The importance of soft skills when seeking employment has significantly increased in recent times. It is essential to acquire these skills along with technical skills. This chapter discussed a survey on student perceptions of the importance of soft skills for their future employment. It outlined how soft skills can complement hard skills. The main objective of the study described here was to identify the deficiencies in soft skill development among engineering students and propose ways of addressing these deficiencies. This chapter has further highlighted the value of student PRCAs and their suggestions of how these should be addressed. Analysis of data showed no significant difference between male and female students in a range of parameters of group discussion, meetings, interpersonal, public speaking and PRCA.
However, the approach utilised by JECRC had some limitations. The authors found that soft skill enhancement modules were not popular with the engineering students. Some students were, for example, reluctant to attend and others claimed that some modules were irrelevant to them or that they had already covered the topics. The data confirmed that most of these students were male and they exhibited more confidence in their own technical and soft skills. Student feedback helped the authors to explore and build awareness among students of the impact of soft skills in their career as well as personal development.
The authors would like to thank the management of JECRC for their support and the final-year students who, directly or indirectly, helped to provide information and feedback regarding their soft skills.
|Fluency in second language|
|Coping with multiple tasks|
|1.||I dislike participating in group discussions|
|2.||Generally, I am comfortable while participating in group discussions|
|3.||I am tense and nervous while participating in group discussions|
|4.||I like to get involved in group discussions|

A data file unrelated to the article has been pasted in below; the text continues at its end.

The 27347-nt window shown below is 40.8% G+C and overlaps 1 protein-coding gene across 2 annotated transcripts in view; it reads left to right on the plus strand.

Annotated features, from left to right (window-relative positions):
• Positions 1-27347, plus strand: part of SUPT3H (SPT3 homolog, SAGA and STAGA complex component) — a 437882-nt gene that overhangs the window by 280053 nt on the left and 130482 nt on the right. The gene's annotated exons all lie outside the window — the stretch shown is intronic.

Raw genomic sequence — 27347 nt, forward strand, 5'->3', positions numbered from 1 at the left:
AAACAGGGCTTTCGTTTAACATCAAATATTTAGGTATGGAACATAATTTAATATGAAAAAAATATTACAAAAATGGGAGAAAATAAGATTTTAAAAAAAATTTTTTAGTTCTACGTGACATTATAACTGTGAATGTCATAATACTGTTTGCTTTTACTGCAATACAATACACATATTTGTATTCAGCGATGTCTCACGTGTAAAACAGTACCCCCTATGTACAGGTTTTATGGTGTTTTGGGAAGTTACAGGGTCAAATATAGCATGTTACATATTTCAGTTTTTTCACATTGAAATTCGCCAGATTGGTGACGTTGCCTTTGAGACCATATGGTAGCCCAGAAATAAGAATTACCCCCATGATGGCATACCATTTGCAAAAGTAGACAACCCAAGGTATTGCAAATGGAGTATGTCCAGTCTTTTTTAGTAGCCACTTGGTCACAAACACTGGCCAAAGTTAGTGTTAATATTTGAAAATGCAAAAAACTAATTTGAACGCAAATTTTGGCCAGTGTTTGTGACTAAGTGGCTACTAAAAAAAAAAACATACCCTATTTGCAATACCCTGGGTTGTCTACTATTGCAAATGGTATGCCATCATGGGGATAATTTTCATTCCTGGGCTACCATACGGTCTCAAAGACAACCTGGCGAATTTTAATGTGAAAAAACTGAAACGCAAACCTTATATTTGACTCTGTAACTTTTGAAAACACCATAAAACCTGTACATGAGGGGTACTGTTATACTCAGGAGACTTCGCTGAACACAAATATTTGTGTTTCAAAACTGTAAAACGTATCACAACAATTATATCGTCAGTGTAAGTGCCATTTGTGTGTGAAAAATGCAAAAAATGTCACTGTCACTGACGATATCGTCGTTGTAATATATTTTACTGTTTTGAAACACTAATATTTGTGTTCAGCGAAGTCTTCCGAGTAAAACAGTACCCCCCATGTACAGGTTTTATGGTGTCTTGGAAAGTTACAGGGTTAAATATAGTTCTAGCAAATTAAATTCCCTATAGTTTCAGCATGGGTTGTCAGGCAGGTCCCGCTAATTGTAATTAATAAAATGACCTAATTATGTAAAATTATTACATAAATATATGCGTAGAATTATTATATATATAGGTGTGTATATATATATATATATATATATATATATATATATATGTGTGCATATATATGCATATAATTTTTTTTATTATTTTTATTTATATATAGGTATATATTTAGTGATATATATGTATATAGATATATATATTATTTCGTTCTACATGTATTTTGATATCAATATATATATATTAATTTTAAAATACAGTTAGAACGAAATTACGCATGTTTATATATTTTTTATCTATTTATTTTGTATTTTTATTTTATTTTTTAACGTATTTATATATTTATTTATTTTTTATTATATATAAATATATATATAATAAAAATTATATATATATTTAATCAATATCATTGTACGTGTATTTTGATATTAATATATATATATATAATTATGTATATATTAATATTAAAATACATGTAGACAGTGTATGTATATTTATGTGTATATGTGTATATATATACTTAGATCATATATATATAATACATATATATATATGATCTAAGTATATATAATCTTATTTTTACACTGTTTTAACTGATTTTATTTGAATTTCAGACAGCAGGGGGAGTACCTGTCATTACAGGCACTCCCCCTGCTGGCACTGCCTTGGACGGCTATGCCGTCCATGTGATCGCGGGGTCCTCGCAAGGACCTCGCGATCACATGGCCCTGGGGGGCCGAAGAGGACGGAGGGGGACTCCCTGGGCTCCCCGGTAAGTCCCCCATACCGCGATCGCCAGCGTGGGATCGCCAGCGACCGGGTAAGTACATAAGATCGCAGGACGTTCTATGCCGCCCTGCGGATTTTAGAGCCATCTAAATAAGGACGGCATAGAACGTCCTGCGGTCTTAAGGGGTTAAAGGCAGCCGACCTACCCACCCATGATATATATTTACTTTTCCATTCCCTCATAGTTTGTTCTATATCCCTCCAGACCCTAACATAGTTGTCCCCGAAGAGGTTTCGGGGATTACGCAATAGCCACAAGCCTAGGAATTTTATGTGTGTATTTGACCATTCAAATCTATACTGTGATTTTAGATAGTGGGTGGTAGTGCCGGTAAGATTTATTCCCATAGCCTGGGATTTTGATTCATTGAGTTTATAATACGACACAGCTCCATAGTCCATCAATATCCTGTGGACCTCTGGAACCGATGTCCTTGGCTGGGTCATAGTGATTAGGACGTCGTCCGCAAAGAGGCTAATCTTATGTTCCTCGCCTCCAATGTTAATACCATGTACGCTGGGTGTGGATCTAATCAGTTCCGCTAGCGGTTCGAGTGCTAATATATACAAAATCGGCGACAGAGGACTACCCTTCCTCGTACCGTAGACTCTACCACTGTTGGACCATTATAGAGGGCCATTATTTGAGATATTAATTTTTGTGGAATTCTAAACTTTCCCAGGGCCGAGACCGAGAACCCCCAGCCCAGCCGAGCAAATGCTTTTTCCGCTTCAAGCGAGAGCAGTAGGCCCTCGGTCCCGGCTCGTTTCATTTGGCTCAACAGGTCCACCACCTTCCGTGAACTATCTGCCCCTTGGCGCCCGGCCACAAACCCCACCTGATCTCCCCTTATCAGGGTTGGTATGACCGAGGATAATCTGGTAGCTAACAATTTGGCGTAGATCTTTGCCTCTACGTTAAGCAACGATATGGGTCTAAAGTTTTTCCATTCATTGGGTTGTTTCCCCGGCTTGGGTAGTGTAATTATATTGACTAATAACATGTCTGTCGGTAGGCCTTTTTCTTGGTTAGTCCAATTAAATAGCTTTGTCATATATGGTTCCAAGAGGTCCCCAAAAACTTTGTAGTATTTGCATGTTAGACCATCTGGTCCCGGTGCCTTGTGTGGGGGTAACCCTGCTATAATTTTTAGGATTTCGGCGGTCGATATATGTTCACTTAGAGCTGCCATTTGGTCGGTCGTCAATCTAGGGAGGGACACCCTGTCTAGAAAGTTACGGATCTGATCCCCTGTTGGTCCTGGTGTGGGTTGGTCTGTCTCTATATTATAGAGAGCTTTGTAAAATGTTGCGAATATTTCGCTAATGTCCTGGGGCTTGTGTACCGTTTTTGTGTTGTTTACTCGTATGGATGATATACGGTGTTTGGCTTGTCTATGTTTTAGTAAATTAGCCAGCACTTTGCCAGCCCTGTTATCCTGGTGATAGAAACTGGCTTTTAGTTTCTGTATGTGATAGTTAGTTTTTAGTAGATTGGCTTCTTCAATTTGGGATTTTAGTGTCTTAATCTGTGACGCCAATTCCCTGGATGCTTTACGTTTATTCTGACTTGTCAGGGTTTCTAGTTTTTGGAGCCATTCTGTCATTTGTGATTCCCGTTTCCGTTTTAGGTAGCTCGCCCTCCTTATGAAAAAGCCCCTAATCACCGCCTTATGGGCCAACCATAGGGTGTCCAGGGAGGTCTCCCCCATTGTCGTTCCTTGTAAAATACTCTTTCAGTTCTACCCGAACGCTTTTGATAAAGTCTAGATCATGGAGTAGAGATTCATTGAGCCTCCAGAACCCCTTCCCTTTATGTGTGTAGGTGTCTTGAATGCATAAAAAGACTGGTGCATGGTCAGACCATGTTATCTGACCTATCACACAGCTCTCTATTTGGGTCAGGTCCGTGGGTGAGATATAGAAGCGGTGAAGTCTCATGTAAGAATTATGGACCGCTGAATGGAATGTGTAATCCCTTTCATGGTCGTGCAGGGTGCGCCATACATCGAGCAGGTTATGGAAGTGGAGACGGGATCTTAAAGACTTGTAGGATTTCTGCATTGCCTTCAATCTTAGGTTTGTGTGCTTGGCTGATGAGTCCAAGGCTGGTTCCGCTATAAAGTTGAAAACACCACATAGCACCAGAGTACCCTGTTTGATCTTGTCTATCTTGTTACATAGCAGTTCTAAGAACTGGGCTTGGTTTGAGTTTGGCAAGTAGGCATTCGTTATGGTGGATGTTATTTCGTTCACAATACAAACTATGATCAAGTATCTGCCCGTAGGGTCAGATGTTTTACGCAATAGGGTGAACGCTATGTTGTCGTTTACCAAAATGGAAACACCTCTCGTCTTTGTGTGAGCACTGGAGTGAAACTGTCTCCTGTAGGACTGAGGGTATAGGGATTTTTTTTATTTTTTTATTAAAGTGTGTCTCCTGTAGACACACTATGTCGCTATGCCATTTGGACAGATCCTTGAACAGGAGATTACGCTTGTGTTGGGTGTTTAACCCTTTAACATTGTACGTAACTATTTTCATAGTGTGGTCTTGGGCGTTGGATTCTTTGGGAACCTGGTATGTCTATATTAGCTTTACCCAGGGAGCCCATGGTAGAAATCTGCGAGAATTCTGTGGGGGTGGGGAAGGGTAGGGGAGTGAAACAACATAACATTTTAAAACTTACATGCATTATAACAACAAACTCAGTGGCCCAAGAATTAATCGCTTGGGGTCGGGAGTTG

|5.||Engaging in a group discussion with new people makes me tense and nervous|
|6.||I am calm and relaxed while participating in group discussions|
|7.||Generally, I am nervous when I have to participate in a meeting|
|8.||Usually, I am comfortable when I have to participate in a meeting|
|9.||I am calm and relaxed when I called upon to express an opinion at a meeting|
|10.||I am afraid to express myself at meetings|
|11.||Communicating at meetings usually makes me uncomfortable|
|12.||I am relaxed when answering questions at a meeting|
|13.||While participating in a conversation with a new acquaintance, I feel very nervous|
|14.||I have no fear of speaking up in conversations|
|15.||Ordinarily I am very tense and nervous in conversations|
|16.||Ordinarily I am calm and relaxed in conversations|
|17.||When conversing with a new acquaintance, I feel very relaxed|
|18.||I'm afraid to speak up in conversations|
|19.||I have no fear of giving a speech|
|20.||Certain parts of my body feel very tense and rigid while giving a speech|
|21.||I feel relaxed while giving a speech|
|22.||My thoughts become confused and jumbled when I am giving a speech|
|23.||I face the prospect of giving a speech with confidence|
|24.||While giving a speech, I get so nervous I forget facts I really know|